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New book highlights endurance athletes’ tough life choices

Press Release – University of Canterbury

The question mark hanging on the title of world-class triathlete and coach John Hellemans memoir Never, Ever Give Up? represents his growing awareness of the tough life choices endurance sports athletes have to make.New book highlights endurance athletes’ tough life choices
The question mark hanging on the title of world-class triathlete and coach John Hellemans’ memoir Never, Ever Give Up?represents his growing awareness of the tough life choices endurance sports athletes have to make.

John Hellemans running in Rotorua. Credit: David Beeche.

John Hellemans running in Rotorua. Credit: David Beeche.

Dr Hellemans emigrated from Holland to New Zealand in 1978, where he has combined his career in general practice and sports medicine with competing and coaching in triathlon for nearly 40 years. The memoir, published by Canterbury University Press, recounts his adventures as a young doctor in Blenheim and tells how he was captivated by the relatively new sport of triathlon while watching a TV broadcast of the 1979 Les Mills NZ Ironman Championship in Auckland. He went on to win six national titles and represented New Zealand at several world championship events and the 1990 Commonwealth Games. As an amateur he has won eight age-group world championship titles.

Dr Hellemans reveals the highs and lows of his triathlon experiences, initially as a successful competitor, and subsequently as a coach, sports medicine doctor and advisor for some of New Zealand’s best performing triathletes, including Erin Baker, Kris Gemmell and Andrea Hewitt.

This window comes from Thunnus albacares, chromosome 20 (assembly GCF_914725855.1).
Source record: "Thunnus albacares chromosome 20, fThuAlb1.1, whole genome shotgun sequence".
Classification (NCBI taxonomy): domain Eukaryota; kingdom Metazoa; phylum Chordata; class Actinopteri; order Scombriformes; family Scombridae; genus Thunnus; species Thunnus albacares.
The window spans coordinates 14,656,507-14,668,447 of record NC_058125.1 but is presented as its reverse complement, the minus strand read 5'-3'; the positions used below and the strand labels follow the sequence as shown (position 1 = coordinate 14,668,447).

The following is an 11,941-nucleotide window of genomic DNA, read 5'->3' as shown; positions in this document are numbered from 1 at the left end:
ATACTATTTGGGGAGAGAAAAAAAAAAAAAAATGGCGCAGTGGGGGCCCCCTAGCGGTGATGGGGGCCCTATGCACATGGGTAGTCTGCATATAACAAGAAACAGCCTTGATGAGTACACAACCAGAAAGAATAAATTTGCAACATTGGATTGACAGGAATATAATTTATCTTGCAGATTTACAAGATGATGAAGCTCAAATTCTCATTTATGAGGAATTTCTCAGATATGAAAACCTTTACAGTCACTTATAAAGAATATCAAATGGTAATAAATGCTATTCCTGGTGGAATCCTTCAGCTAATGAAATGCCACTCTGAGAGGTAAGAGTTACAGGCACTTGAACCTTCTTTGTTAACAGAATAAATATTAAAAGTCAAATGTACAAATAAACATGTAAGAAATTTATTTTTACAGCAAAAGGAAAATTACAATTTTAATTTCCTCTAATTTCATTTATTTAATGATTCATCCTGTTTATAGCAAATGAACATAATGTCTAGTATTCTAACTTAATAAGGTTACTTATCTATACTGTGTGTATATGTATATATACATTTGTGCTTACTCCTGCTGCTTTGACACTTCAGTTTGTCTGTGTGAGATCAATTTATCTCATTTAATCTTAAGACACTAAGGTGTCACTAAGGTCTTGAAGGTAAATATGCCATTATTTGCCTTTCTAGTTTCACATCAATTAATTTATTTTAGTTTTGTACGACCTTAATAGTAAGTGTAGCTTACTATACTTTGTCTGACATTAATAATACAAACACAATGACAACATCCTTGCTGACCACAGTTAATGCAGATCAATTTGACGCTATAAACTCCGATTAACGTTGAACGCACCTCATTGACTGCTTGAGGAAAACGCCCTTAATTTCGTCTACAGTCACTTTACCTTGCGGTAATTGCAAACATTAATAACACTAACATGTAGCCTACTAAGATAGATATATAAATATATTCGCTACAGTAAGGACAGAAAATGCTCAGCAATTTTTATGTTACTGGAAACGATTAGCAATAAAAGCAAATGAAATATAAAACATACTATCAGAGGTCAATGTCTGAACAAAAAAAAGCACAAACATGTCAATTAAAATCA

“Each year there was something new in triathlons relating to training techniques, race options, equipment or rule changes. I loved the dynamic development of this novel sport, it kept me interested,” he says.

As his sporting career progressed and he juggled it with his family and medical practice commitments, he started to realise the significant personal cost that triathlon can have.

“It’s a very addictive thing. From a sports medicine perspective it can be too much, and it can be harmful – socially, in regards to your relationships with friends and family, as well as physically.”

In October 2013, at the age of 60, Dr Hellemans made the decision to compete in the Hawaiian Iron Man, long considered the ultimate test in triathlon where in excruciating heat, he found himself staggering and miserable and still not giving up.

“Life used to be about surviving and meeting basic needs. For many of us the modern Western life is too cushioned, so we challenge ourselves to suffer in other ways. Endurance sport strips you bare and you are confronted with yourself. That is part of the attraction. But at a certain point it’s about realising this suffering may not be good for me.”

An exercise-induced cardiac event in 2015 brought the message home to him and made him question his motivation and the drive to never give up. However, he confesses wryly that he will find himself lining up for the 2018 ITU World Triathlon Grand Final on the Gold Coast in September. The question mark is still hanging.

Never, Ever Give Up? by John Hellemans, published by Canterbury University Press, August 2018, RRP $39.99, 978-1-98-850305-9

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